Pablo Martinez Monsivais, Associated Press
SAN SALVADOR, El Salvador — Under the shadow of the Libyan war to the end, President Barack Obama sped to the finish of his Latin American journey on Tuesday, promising a better U.S. fight against the violent drug trade that plagues Central America and undermines the security of an entire region.
In tiny El Salvador, Obama again found his time diverted and his agenda eclipsed by the U.S.-led military campaign against Libyan leader Moammar Gadhafi. He was scuttling a trip to Mayan ruins here Wednesday morning in favor of a national security meeting on Libya.
The president is returning to Washington on Wednesday a couple of hours earlier than scheduled.
Obama promised a new partnership across Central America to increase trade and economic growth, target drug trafficking and create opportunities so that people can find work in their home countries and "don't feel like they have to head north to provide for their families."
He also said anew he would push for a comprehensive reform of immigration laws in the United States, including a "pathway to get right by the law" for those who live in the country illegally. But that volatile issue is stalled in Congress and shows no signs of political life.
El Salvador has one of Central America's highest rates of emigration, especially to the United States. About 2.8 million Salvadoran immigrants living in the United States sent home $3.5 billion last year, so laws that crack down on immigrants can significantly affect the Salvadoran economy. Obama said Republicans who now exert greater control in Washington were more reluctant than in the past to engage in comprehensive reform, but added, "I am confident that ultimately we are going to get it done."
Obama's trip was designed to show an engagement in the Americas, create markets for U.S. goods and build up relations with democratic nations whose political support the United States needs in coping with security threats, climate woes and energy prices.
The security partnership Obama announced is intended to address not just Central America but the United States and broader hemisphere given the spillover effects of drugs, gangs and guns. The deal does not come with new money, but rather a pledge from the White House to review some $200 million already allocated for current conditions, with a commitment to continue support "as appropriate."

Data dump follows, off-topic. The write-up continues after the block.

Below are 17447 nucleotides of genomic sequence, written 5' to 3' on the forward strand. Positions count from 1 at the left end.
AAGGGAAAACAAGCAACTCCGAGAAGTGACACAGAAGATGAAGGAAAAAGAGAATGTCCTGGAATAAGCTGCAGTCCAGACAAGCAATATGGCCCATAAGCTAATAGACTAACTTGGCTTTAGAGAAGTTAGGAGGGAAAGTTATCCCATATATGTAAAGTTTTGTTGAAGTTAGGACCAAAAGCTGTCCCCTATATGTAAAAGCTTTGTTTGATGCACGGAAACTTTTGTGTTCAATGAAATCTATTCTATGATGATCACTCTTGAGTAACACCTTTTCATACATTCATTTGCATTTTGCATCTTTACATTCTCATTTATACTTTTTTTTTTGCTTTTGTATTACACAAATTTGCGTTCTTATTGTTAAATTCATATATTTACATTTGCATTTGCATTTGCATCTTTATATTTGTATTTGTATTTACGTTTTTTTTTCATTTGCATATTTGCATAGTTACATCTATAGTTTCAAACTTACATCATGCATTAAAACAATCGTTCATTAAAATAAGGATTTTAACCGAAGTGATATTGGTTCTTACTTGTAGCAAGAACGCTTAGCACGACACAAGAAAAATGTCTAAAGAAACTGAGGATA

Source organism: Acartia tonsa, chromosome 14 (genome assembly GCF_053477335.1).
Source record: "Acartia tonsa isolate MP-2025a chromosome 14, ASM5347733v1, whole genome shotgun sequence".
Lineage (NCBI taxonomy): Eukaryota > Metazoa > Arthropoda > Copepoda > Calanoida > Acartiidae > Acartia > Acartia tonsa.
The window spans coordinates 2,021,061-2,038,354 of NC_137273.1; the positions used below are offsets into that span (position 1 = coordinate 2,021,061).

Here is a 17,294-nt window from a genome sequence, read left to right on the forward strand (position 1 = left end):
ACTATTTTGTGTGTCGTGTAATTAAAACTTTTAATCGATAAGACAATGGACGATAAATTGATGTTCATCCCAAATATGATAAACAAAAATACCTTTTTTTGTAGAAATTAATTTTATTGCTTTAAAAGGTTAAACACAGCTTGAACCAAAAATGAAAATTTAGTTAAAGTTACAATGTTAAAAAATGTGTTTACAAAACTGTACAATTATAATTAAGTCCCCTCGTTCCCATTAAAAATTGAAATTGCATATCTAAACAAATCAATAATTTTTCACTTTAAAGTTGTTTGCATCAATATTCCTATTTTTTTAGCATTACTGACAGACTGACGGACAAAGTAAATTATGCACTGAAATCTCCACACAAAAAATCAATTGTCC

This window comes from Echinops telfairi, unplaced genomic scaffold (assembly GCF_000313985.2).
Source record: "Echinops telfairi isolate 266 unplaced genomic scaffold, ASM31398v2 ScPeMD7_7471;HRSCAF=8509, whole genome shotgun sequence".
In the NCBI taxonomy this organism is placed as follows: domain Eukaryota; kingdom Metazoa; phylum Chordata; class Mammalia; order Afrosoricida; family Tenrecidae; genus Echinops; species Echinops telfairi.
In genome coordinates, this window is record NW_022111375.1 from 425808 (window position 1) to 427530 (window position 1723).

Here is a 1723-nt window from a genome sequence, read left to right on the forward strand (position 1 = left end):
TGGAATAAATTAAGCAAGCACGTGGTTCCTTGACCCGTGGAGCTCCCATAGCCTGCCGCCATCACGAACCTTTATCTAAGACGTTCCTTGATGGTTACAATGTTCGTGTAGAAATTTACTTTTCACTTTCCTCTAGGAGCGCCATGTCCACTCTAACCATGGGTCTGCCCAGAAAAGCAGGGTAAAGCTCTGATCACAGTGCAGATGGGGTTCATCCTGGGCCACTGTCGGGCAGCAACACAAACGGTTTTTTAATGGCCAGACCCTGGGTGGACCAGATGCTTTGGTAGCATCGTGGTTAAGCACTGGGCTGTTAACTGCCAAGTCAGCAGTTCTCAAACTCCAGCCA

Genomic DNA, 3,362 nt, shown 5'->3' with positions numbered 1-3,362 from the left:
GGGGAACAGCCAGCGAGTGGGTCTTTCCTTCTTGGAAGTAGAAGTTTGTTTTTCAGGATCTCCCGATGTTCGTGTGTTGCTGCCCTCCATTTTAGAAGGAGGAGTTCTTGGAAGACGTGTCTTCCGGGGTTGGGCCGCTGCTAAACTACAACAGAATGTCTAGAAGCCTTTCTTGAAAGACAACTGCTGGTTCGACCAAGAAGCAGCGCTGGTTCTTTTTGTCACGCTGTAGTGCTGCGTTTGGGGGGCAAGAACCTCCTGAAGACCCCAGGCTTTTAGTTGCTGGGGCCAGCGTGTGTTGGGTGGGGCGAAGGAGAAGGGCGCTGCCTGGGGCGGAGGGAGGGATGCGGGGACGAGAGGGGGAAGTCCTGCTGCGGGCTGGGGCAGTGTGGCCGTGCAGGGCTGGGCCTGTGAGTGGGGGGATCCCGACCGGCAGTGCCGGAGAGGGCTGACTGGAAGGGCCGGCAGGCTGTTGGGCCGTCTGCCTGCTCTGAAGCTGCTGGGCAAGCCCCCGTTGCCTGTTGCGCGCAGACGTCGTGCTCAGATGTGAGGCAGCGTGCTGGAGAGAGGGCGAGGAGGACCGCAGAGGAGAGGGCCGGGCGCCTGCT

El Salvador's president, Mauricio Funes, seemed thrilled by Obama's attention to the region and its challenges.
"Organized crime and crime in general is not a problem only of El Salvador, Guatemala, Honduras, Colombia or Mexico," he said. "It's a problem that we can only face as a region."
Obama began his trip to Latin America in Brazil on Saturday, the same day he authorized military strikes against Libya as part of an international effort to prevent a civilian massacre by Gadhafi against his people. He also visited Chile before coming to Central America.
Obama spoke with British Prime Minister David Cameron and French President Nicolas Sarkozy while en route from Chile to El Salvador, to discuss NATO's roll in the Libya offensive. Obama said during his news conference with Funes that he was confident the U.S. would transfer control of Libya operation to an international coalition in days.
Among the issues he and Funes addressed was the rising crime south of the U.S. border. El Salvador has seen murder rates rise amid an influx of drugs and displaced traffickers from crackdowns in Colombia and Mexico. Obama said a new partnership to combat narco-trafficking could focus on strengthening courts and civil society groups in order to keep young people from turning to drugs and crime.
Obama said he was confident that Funes would show "great leadership" in using the money properly.
Obama, his wife Michelle Obama and their two daughters arrived in the capital of San Salvador Tuesday afternoon under sunny skies.
After the meeting and appearance with Funes, Obama traveled alone to visit the tomb of slain Roman Catholic Archbishop Oscar Arnulfo Romero at San Salvador's Metropolitan Cathedral. Romero spoke out against repression by the U.S.-backed Salvadoran army during El Salvador's 12-year civil war and was gunned down March 24, 1980, as he celebrated Mass in a hospital chapel. Rights activists and others were welcoming Obama's decision to visit the tomb as a gesture of recognition of Romero's cause.
Some Central American leaders have expressed annoyance that Obama chose to meet with Funes instead of a broader group of Central American leaders. But Latin America policy experts said it was important for Obama to endorse Funes' pragmatic approach despite the leftist inclinations of his party.
Associated Press writers Jim Kuhnhenn in San Salvador and Katherine Corcoran in Mexico City contributed to this report.